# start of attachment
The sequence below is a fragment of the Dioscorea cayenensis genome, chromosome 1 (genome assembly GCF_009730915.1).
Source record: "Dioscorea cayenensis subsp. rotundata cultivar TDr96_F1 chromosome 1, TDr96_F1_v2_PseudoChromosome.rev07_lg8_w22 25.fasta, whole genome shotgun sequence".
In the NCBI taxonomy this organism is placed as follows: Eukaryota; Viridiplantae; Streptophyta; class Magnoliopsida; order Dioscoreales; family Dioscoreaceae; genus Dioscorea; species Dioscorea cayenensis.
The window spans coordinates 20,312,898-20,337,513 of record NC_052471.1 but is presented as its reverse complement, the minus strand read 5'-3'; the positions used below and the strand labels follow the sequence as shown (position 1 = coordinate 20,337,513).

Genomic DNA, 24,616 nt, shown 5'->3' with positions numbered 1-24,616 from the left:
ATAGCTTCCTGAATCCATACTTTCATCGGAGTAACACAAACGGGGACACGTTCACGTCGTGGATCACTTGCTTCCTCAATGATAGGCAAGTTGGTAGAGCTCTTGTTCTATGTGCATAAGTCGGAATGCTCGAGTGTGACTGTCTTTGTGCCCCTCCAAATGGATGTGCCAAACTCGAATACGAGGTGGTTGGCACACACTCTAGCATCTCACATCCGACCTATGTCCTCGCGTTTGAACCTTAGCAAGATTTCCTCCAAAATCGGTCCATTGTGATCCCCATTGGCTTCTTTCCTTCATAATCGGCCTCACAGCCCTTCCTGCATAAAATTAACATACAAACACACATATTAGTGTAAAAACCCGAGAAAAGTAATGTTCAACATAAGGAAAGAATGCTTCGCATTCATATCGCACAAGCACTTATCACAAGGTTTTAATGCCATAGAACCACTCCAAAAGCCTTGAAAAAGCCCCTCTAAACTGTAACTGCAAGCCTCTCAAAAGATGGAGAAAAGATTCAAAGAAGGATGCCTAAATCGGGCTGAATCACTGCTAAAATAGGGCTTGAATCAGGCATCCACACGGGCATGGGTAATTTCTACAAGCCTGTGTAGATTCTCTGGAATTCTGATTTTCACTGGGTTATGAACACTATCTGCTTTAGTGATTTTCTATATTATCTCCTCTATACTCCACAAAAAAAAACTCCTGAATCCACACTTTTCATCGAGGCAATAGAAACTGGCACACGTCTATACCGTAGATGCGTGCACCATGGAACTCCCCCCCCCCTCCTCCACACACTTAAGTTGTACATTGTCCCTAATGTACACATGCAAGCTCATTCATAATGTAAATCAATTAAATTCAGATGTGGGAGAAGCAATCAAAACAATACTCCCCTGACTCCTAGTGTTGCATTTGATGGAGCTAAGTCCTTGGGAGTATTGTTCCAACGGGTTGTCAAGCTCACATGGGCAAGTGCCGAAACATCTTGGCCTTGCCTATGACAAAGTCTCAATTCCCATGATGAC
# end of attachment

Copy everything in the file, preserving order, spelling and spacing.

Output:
The sequence below is a fragment of the Dioscorea cayenensis genome, chromosome 1 (genome assembly GCF_009730915.1).
Source record: "Dioscorea cayenensis subsp. rotundata cultivar TDr96_F1 chromosome 1, TDr96_F1_v2_PseudoChromosome.rev07_lg8_w22 25.fasta, whole genome shotgun sequence".
In the NCBI taxonomy this organism is placed as follows: Eukaryota; Viridiplantae; Streptophyta; class Magnoliopsida; order Dioscoreales; family Dioscoreaceae; genus Dioscorea; species Dioscorea cayenensis.
The window spans coordinates 20,312,898-20,337,513 of record NC_052471.1 but is presented as its reverse complement, the minus strand read 5'-3'; the positions used below and the strand labels follow the sequence as shown (position 1 = coordinate 20,337,513).

Genomic DNA, 24,616 nt, shown 5'->3' with positions numbered 1-24,616 from the left:
ATAGCTTCCTGAATCCATACTTTCATCGGAGTAACACAAACGGGGACACGTTCACGTCGTGGATCACTTGCTTCCTCAATGATAGGCAAGTTGGTAGAGCTCTTGTTCTATGTGCATAAGTCGGAATGCTCGAGTGTGACTGTCTTTGTGCCCCTCCAAATGGATGTGCCAAACTCGAATACGAGGTGGTTGGCACACACTCTAGCATCTCACATCCGACCTATGTCCTCGCGTTTGAACCTTAGCAAGATTTCCTCCAAAATCGGTCCATTGTGATCCCCATTGGCTTCTTTCCTTCATAATCGGCCTCACAGCCCTTCCTGCATAAAATTAACATACAAACACACATATTAGTGTAAAAACCCGAGAAAAGTAATGTTCAACATAAGGAAAGAATGCTTCGCATTCATATCGCACAAGCACTTATCACAAGGTTTTAATGCCATAGAACCACTCCAAAAGCCTTGAAAAAGCCCCTCTAAACTGTAACTGCAAGCCTCTCAAAAGATGGAGAAAAGATTCAAAGAAGGATGCCTAAATCGGGCTGAATCACTGCTAAAATAGGGCTTGAATCAGGCATCCACACGGGCATGGGTAATTTCTACAAGCCTGTGTAGATTCTCTGGAATTCTGATTTTCACTGGGTTATGAACACTATCTGCTTTAGTGATTTTCTATATTATCTCCTCTATACTCCACAAAAAAAAACTCCTGAATCCACACTTTTCATCGAGGCAATAGAAACTGGCACACGTCTATACCGTAGATGCGTGCACCATGGAACTCCCCCCCCCCTCCTCCACACACTTAAGTTGTACATTGTCCCTAATGTACACATGCAAGCTCATTCATAATGTAAATCAATTAAATTCAGATGTGGGAGAAGCAATCAAAACAATACTCCCCTGACTCCTAGTGTTGCATTTGATGGAGCTAAGTCCTTGGGAGTATTGTTCCAACGGGTTGTCAAGCTCACATGGGCAAGTGCCGAAACATCTTGGCCTTGCCTATGACAAAGTCTCAATTCCCATGATGAC